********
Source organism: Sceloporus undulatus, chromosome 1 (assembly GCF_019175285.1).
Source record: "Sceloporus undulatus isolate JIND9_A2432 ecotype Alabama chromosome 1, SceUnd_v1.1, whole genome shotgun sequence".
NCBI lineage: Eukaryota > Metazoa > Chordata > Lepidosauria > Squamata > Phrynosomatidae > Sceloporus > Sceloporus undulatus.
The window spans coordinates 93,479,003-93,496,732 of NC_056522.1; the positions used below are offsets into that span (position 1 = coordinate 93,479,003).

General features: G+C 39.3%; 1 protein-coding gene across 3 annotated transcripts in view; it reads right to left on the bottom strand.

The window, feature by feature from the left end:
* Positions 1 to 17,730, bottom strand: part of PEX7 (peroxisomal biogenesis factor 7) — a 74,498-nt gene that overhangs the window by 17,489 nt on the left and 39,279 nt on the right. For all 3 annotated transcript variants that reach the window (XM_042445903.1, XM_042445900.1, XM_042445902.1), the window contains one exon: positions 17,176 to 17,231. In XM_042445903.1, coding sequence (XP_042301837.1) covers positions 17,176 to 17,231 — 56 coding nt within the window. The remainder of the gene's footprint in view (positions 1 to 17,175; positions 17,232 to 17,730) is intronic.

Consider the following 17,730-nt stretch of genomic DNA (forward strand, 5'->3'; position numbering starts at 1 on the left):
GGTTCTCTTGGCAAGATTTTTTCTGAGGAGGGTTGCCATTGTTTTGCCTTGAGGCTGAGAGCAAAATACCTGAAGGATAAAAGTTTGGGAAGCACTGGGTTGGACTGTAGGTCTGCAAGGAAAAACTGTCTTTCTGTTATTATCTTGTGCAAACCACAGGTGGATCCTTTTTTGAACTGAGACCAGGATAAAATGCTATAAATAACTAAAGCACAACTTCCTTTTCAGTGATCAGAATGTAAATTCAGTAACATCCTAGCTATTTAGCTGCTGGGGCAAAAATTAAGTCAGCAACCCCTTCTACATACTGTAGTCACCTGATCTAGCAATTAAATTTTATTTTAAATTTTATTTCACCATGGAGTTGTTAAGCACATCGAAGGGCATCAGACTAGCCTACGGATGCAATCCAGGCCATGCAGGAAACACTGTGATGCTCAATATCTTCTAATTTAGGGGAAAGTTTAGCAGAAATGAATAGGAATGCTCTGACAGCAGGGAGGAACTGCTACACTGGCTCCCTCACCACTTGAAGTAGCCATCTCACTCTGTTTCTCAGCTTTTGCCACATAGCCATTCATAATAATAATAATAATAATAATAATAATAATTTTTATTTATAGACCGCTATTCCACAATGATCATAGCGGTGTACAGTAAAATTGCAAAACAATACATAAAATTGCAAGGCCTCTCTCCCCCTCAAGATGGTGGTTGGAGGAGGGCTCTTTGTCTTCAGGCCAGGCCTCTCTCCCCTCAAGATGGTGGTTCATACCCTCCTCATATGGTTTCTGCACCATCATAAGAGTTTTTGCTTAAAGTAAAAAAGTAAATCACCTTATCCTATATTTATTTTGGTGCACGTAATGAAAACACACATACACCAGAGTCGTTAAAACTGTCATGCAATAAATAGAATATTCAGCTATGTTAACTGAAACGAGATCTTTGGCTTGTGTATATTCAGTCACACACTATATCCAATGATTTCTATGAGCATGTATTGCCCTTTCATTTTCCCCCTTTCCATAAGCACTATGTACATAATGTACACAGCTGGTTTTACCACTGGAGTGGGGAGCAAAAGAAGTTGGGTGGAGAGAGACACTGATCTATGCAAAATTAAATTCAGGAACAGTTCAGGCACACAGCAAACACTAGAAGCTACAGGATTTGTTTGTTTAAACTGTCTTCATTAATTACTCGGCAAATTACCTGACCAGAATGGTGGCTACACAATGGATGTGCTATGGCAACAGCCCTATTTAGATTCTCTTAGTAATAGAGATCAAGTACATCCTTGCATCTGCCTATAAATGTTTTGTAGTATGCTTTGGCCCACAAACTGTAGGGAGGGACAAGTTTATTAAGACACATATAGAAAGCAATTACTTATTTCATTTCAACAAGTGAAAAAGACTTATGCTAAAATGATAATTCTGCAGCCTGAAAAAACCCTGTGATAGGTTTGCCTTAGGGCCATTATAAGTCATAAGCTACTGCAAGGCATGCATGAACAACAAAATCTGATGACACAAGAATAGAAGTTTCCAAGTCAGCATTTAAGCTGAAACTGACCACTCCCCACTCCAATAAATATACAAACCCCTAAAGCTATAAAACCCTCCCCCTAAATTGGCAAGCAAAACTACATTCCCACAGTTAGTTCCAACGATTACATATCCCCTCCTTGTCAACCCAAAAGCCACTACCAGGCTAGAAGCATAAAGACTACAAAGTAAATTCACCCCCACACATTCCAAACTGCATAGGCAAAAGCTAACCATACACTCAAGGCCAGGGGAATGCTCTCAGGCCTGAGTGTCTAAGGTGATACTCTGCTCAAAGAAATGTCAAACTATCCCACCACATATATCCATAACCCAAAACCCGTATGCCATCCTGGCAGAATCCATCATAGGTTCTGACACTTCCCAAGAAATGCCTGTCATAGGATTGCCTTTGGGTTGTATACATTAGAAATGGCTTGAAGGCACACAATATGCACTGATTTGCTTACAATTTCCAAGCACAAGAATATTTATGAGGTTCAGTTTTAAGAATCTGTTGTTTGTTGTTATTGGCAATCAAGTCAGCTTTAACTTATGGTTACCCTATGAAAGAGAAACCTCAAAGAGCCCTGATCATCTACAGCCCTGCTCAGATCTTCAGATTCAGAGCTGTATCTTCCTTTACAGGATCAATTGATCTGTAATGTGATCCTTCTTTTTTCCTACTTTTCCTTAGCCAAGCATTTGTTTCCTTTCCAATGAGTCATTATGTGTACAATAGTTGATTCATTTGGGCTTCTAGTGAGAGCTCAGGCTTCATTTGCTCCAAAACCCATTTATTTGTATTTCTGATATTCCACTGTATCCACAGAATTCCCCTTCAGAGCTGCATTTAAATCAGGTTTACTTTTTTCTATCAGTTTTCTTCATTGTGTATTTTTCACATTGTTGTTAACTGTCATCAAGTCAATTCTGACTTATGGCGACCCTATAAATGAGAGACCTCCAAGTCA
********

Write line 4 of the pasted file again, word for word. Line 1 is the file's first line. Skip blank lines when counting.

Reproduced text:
The window spans coordinates 93,479,003-93,496,732 of NC_056522.1; the positions used below are offsets into that span (position 1 = coordinate 93,479,003).